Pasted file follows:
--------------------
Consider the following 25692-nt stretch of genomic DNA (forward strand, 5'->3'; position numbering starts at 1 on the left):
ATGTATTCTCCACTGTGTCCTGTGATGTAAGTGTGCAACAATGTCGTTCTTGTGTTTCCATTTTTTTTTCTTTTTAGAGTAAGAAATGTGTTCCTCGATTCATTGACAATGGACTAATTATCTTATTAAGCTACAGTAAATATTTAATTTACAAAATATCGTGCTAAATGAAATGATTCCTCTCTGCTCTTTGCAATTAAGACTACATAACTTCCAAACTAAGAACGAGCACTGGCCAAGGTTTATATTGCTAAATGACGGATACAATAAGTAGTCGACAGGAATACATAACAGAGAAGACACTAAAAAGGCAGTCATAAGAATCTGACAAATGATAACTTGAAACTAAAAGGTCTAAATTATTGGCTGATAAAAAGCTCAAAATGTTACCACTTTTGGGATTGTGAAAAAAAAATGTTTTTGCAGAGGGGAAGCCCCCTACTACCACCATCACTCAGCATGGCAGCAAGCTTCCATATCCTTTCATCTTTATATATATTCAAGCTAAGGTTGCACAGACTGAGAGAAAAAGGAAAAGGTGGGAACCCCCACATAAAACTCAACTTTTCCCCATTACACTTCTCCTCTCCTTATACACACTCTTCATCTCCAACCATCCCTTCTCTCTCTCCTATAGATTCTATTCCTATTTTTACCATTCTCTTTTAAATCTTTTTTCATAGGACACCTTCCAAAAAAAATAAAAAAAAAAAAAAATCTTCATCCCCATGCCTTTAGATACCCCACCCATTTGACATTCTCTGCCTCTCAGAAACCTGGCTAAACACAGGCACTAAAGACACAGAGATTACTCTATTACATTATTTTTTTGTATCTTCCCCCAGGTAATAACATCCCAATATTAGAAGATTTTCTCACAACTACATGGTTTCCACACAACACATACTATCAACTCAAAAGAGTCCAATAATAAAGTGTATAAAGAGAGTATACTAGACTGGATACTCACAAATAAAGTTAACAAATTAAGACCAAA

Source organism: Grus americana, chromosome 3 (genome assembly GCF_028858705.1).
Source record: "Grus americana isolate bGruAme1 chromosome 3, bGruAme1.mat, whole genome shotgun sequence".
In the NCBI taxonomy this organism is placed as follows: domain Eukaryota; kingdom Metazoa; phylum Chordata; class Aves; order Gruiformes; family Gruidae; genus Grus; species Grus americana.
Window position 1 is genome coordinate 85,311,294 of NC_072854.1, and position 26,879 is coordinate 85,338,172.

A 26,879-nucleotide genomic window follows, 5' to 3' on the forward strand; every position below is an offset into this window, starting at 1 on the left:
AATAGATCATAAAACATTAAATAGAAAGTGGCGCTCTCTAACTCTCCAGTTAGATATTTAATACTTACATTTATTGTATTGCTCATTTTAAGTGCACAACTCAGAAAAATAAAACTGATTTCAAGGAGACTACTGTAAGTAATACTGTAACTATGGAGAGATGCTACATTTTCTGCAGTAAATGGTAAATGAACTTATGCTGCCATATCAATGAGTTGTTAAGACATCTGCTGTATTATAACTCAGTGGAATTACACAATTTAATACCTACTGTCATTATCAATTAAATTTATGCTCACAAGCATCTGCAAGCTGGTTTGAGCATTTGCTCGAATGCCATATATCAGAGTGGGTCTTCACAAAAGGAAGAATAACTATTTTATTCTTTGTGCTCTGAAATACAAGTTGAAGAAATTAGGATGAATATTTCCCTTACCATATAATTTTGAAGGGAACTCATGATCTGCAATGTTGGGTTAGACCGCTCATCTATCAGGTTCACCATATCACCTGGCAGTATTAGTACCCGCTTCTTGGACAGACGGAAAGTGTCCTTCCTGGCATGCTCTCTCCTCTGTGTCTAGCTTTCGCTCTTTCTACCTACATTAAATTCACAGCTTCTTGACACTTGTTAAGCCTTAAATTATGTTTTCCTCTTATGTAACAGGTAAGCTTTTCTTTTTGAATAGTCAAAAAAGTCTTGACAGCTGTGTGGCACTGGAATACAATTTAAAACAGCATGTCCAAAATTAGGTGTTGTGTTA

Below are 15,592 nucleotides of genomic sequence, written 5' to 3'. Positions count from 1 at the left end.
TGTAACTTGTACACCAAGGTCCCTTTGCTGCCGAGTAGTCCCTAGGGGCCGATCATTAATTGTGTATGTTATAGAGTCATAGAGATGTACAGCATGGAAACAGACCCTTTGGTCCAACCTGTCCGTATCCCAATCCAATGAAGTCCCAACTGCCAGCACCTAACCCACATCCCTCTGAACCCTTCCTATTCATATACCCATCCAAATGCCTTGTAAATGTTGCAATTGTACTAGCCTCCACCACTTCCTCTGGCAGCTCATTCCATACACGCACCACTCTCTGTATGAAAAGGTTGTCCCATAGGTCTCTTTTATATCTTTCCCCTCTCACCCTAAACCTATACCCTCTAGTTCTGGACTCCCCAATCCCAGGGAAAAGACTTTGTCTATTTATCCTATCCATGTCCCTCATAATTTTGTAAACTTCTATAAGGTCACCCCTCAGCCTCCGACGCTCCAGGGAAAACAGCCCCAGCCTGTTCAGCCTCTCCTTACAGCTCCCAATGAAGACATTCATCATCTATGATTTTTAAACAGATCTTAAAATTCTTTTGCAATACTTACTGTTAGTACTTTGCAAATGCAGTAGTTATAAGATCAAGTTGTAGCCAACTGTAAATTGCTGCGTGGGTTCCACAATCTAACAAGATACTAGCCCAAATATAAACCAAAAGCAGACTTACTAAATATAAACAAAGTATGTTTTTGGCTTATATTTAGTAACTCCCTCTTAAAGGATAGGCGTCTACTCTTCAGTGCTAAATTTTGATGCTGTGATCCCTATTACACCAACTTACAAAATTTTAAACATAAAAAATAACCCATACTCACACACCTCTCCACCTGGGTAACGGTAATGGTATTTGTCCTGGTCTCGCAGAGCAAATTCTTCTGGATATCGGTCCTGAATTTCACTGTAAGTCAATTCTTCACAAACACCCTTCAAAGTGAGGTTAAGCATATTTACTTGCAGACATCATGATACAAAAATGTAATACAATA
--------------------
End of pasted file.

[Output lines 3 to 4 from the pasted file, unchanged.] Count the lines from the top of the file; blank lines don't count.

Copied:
Source organism: Grus americana, chromosome 3 (genome assembly GCF_028858705.1).
Source record: "Grus americana isolate bGruAme1 chromosome 3, bGruAme1.mat, whole genome shotgun sequence".